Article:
Japan plans to auction in February 629,000 barrels of crude oil from its national reserves as part of a U.S.-led global effort by oil-consuming nations to lower prices.
Japan’s government will sell the crude to the winning bidder on or after March 20, the industry ministry said on Monday, Dec. 27, in a statement cited by Reuters. “This is the first round of the planned releases and we will conduct more auctions when we are ready and while we closely watch the international energy markets,” an industry ministry official told Reuters.
Japan’s announcement of a government tender follows closely last week’s news from South Korea, which said it would release 3.17 million barrels of its oil reserves in the first quarter of 2022 as part of the coordinated reserve releases. Just over 2 million barrels of the release will be crude and will go to local refiners via loan agreements, and the other 1.09 million barrels will be petroleum products released via a bidding process to the highest bidder, South Korea said on Thursday.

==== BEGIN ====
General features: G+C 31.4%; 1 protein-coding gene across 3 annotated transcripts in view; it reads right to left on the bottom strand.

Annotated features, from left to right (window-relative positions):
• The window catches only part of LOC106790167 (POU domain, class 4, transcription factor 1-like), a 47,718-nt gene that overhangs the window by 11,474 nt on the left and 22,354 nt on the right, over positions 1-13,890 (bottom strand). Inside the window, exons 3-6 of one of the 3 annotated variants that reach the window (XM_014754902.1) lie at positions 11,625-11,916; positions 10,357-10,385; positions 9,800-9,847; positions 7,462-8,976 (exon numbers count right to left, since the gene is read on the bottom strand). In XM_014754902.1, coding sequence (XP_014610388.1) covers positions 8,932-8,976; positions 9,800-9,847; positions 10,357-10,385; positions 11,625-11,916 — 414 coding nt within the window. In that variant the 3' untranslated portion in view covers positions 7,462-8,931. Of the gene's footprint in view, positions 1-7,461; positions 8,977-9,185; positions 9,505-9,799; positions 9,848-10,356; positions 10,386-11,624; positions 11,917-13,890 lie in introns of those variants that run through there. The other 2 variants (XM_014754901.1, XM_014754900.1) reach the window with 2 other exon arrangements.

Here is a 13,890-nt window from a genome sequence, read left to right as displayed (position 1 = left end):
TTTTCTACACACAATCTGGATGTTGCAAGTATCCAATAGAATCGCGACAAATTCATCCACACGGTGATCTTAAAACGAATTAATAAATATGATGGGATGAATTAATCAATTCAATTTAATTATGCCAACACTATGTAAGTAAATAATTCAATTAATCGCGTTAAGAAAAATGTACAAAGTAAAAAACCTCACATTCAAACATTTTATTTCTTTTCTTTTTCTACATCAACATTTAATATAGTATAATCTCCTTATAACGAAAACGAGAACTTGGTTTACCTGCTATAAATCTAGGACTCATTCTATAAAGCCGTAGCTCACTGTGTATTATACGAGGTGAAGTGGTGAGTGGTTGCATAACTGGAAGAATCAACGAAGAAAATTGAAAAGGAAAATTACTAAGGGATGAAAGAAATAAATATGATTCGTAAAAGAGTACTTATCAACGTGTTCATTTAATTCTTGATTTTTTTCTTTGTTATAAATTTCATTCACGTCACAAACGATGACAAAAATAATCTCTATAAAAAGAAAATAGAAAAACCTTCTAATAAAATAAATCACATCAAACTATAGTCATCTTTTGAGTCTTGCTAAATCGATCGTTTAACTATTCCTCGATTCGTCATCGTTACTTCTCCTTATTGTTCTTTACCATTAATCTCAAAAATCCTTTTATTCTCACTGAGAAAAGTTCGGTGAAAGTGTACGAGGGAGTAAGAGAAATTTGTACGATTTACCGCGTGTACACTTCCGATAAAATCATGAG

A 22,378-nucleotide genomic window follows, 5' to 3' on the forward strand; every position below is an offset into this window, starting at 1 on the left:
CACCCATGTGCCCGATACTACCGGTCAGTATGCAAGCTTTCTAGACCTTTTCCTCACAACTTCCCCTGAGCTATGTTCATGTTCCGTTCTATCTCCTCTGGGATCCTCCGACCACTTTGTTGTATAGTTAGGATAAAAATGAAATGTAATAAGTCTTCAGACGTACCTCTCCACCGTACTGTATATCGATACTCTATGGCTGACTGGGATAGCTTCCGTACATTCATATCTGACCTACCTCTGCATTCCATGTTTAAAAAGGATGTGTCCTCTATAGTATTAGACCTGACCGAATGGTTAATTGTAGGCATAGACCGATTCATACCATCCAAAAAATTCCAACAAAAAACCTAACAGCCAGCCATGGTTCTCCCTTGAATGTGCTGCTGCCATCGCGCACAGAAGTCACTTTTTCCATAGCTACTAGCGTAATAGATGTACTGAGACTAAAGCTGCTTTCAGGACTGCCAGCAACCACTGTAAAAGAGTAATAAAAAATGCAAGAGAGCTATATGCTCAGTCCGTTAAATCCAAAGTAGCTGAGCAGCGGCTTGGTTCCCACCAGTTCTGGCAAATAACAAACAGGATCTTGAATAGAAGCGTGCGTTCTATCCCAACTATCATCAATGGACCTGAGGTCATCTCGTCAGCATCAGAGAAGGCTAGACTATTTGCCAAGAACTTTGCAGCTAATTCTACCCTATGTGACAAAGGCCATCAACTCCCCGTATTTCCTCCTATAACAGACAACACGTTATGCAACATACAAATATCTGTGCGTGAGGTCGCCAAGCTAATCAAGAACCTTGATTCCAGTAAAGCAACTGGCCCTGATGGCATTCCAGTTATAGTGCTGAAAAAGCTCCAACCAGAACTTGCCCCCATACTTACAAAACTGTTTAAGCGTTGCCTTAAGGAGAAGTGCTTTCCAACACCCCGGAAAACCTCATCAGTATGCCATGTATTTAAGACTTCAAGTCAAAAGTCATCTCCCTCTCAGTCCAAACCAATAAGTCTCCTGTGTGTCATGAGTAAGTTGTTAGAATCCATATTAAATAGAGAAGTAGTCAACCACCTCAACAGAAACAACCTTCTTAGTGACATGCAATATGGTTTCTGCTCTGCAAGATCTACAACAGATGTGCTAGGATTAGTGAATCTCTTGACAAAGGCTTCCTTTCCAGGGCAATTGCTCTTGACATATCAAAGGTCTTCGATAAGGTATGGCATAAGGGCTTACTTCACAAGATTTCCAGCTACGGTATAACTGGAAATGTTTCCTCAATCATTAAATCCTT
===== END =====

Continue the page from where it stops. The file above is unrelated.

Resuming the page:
U.S. President Joe Biden said at the end of November that the Department of Energy would release 50 million barrels of oil from the SPR in a bid to lower high gasoline prices in a coordinated effort with other major oil-consuming nations. The SPR release from the United States will be carried out in parallel with other major energy-consuming nations, including China, India, Japan, South Korea, and the UK.
Despite the seemingly big number, 50 million barrels, the U.S. release actually equals around two and a half days of American petroleum consumption, which was at 20.5 million barrels per day (bpd) in the pre-pandemic 2019.
The other countries are going for much smaller releases, and the message seems to be that major oil consumers are coordinating efforts to try to lower high prices, while OPEC+ sticks to its guns over its oil production plan.
The oil market had already largely priced in SPR releases, with prices sliding before the official announcement. Analysts have also pointed out that one-off sales from strategic reserves cannot do much to move oil prices significantly lower.